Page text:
by Hannah Levin


w/the Melvins, Skeleton Key

Mon May 5, Showbox, 8 pm, $20 adv/$22 DOS (all ages).

Mike Patton is one of the greatest male vocalists on the planet. Whether he's covering horror-film theme songs with Fantômas, crooning lounge-lizard ditties with Dan the Automator in Lovage, or manically genre-surfing with his pre-Faith No More outfit Mr. Bungle, Patton wields a vocal range that could shatter Mariah Carey's eardrums and make Barry White sound like a castrato. After helping out the Dillinger Escape Plan when they were between vocalists last year, he returned his attention to his label, Ipecac, and to conducting Tomahawk, a beautifully blistering hard-rock orchestra featuring ex-Jesus Lizard guitarist Duane Denison, former Helmet drummer John Stanier, and Melvins bassist Kevin Rutmanis. Chatting from the studio in L.A. while mixing the next Fantômas record, Patton was friendly, funny, and audibly hyperactive.

Did you have any clear creative goals when Mr. Bungle started?

No, we were bored teenagers making noise--as opposed to a bunch of old crotchety men making noise, which is what I do now [laughing]. We grew up in a small town [Eureka, California] with nothing to do. You either become a lumberjack, start a meth lab, or do your own thing, which is what we did.

Were you disciplined at all? It seems like you must have a strong creative work ethic now...

Not back then. It was just a diversion from an otherwise uneventful and boring existence. Like a lot of other musicians I know, it starts out as a joke, like playing with yourself. But then time passes and the joke becomes your life! You start taking it a bit more seriously, and that's when goals come into the picture.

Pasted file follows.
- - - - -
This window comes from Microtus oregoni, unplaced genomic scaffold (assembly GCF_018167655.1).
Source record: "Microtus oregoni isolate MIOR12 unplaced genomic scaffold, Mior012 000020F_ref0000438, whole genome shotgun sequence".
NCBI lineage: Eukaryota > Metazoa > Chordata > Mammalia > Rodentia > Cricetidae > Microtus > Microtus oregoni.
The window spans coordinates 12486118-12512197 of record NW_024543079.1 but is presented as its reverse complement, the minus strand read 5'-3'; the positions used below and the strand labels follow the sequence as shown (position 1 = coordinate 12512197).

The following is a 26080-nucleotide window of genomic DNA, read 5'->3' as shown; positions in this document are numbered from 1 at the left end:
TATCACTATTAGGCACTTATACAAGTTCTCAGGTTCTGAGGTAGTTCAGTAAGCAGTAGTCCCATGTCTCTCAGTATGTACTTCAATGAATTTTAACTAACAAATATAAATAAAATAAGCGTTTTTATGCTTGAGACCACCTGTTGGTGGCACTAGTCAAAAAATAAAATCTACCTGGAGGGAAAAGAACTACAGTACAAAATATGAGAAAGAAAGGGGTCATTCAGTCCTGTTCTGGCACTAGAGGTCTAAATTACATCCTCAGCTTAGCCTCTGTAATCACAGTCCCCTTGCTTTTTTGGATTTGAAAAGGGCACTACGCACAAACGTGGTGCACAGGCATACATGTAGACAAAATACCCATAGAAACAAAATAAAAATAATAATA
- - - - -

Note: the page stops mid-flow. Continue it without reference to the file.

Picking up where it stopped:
Your approach to vocals has evolved rather dramatically--you seem fascinated with adding as many bizarre dynamics as you can.

I try to do whatever I can do to bring the music to life--or to death, in other cases. It's just another instrument that I fit into whatever project I'm working on. I think in the early days I forced the issue a lot--"Gee, I've gotta try this technique, or get this sound on the record"--and now I just do what's appropriate. Every project or band is its own little universe, and you have to do what's right for the music. For instance, Fantômas: I decided early on that I didn't want any lyrics in there--the music is already a pain in the ass enough, why bother having to listen to some guy spout off? I'm just going to be like a guitar in this band. You gotta have different weapons for different projects.

It's got to be exhausting, sliding all around your vocal range like that--have you ever blown out your voice?

I have lost it a couple of times, but not in a while. I have no idea what I'm doing, so I wouldn't know how to prepare for it or take care of it. When I go out on a month-long tour, the first few days are rough. It is athletic in that sense--it's like a muscle, and once you start using it you can get into it and go on autopilot.

The new Tomahawk record sounds very accessible--and I don't mean that in a simplistic way, but I do think you might attract a lot of new fans. Did Tomahawk get a good response right out of the gate?

A lot of people came and checked it out the first time. I've never been really good at putting my finger on the pulse and determining whether something is "hot or not." I know the record is good, but we've all been through the ringer and know better than to hold our collective breath for a breakout hit. In all likelihood, we're going to put a good record out, do a couple of tours, and then it's on to the next thing.

It must be nice to be so pragmatic about it--you can just focus on producing your work on your own terms.

There is no niche for what I do, really. Sure, you could call it "experimental," but not all my stuff is like that. It's not rock, it's not easy listening, but it's always going to be some cross-pollinated mess. I've realized I don't have a lot of control over it. And I'm very comfortable with that now.